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 ORIGINAL ARTICLE
Year : 2009  |  Volume : 57  |  Issue : 2  |  Page : 151--156

Anterior subaxial cervical spine fixation using a plate with single screw per vertebral body: A simple and efficient construct - Clinical series and a cadaver study


1 Departmens of Neurosurgery, NIMS-Hyderabad, India; LSUHSC -Shreveport, USA
2 LSUHSC-Shreveport, USA

Correspondence Address:
Prasad SSV Vannemreddy
Department of Neurosurgery, LSUHSC, 1501 Kings' Highway, Shreveport, LA 71103

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Source of Support: None, Conflict of Interest: None


DOI: 10.4103/0028-3886.51283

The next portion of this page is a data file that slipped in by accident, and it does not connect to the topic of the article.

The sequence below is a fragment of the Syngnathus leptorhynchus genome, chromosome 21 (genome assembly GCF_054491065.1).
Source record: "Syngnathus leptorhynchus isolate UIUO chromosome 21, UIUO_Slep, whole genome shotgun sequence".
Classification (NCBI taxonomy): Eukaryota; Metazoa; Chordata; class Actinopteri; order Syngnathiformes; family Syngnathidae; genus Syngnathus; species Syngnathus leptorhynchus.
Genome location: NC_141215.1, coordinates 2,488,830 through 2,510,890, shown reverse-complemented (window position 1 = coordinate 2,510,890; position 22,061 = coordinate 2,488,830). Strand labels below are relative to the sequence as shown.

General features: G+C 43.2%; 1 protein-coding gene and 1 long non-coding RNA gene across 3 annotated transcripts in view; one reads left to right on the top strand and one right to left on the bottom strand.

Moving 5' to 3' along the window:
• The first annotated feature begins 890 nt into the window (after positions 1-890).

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Objective: To report our experience with a novel construct for traumatic and nontraumatic cervical spine lesions that was validated by biomechanical studies of cadaver cervical spine. Study Design: Consecutive cases of anterior cervical spine fixation performed over six years reviewed for stability offered by a construct comprising of a plate fixed by a single screw to each vertebral body. Setting: A university hospital and a biomechanical lab. Materials and Methods: Data were coded and entered into a statistical worksheet for multivariate analysis. Cadaver spine models applied for biomechanical study of stability. Results: Total of 103 cases reviewed; 86 with single-level disease; traumatic in 66 (64%) cases and degenerative in 33 (32%) cases, including hard disks, OPLL, and spondylitis (4% with other causes). Fixation was with diskectomy in 59 and with corpectomy in 40. A bone graft was utilized for fusion in 87 and a bone-filled titanium spacer in 13. A single screw was placed in each vertebral body with a locking plate (having linear arrangement of holes). This construct remained strong in 95% of cases at the end of 6-24 months. Five cases failed requiring reoperation. Five patients with cervical spinal cord injury (SCI) died. On statistical analysis, construct was stronger with diskectomy compared with corpectomy. Construct used on cadavers confirmed the biomechanical stability in short segment fixation (C5-6). Conclusion: A conservative construct utilizing a single screw per vertebral body and a one-holed plate system appears to be strong enough to afford stability in both traumatic and nontraumatic lesions of subaxial cervical spine, comparable to others.






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